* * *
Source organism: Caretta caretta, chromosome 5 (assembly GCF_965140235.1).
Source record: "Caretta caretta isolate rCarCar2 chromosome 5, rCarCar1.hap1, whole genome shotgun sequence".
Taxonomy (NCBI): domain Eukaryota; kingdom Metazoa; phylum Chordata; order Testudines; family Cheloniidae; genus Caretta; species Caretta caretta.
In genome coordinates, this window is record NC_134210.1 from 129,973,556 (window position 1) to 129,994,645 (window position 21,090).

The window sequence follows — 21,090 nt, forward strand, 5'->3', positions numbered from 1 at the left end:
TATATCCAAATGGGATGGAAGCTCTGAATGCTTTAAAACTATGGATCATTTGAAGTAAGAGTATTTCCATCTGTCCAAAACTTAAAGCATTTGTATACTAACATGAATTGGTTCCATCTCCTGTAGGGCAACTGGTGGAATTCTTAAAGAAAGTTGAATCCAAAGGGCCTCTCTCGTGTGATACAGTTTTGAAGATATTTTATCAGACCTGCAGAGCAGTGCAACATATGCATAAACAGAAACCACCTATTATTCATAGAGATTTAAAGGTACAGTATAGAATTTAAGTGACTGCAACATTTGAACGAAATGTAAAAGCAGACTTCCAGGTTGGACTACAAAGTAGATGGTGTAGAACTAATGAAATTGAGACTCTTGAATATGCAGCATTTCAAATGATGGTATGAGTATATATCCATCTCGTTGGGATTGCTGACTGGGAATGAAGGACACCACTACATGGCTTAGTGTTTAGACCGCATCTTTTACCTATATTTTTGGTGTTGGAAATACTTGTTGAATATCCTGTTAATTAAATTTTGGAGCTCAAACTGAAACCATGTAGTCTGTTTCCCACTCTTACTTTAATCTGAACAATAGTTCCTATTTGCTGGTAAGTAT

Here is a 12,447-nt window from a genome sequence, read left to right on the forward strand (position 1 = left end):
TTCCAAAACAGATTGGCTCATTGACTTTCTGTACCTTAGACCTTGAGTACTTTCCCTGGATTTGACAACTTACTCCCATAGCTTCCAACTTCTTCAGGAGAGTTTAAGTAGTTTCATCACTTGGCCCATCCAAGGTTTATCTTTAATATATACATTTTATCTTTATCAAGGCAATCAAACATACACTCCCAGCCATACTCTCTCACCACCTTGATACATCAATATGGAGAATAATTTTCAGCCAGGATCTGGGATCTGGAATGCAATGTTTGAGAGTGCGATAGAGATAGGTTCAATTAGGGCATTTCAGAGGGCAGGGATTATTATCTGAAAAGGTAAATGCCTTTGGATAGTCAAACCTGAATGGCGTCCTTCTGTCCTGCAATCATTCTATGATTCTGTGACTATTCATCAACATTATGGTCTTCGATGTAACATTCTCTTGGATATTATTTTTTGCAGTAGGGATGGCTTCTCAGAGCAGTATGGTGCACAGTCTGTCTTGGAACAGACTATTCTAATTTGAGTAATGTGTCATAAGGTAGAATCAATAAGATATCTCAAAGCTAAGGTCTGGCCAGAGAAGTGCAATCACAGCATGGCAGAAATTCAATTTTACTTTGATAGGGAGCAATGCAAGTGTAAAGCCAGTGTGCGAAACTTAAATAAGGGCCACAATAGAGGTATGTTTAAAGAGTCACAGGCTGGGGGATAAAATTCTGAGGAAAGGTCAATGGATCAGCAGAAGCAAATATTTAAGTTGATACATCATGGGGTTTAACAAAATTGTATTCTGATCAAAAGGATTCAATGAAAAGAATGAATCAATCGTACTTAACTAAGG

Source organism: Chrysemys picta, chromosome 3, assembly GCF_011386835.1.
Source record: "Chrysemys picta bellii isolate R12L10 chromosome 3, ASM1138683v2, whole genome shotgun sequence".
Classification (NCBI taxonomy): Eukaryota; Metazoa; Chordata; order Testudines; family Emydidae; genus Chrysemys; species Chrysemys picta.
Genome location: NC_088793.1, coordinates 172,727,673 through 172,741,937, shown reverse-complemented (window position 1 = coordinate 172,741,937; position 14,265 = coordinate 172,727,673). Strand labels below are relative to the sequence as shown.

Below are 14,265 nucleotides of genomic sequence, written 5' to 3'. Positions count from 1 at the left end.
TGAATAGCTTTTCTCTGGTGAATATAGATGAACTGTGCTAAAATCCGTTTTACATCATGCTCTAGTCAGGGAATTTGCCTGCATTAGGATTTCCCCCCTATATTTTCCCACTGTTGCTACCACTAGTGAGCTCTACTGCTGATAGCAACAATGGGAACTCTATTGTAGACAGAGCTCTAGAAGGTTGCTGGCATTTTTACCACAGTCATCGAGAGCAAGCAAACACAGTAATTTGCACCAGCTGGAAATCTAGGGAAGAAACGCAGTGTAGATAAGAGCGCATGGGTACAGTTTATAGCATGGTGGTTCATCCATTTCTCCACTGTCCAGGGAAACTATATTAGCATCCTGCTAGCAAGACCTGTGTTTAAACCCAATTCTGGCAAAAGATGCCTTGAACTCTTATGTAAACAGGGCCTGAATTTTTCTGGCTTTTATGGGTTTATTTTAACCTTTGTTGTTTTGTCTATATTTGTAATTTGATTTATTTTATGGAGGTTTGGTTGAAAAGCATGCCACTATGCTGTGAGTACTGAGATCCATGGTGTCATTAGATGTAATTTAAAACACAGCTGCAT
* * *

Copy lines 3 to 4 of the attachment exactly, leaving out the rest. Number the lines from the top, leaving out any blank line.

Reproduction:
Taxonomy (NCBI): domain Eukaryota; kingdom Metazoa; phylum Chordata; order Testudines; family Cheloniidae; genus Caretta; species Caretta caretta.
In genome coordinates, this window is record NC_134210.1 from 129,973,556 (window position 1) to 129,994,645 (window position 21,090).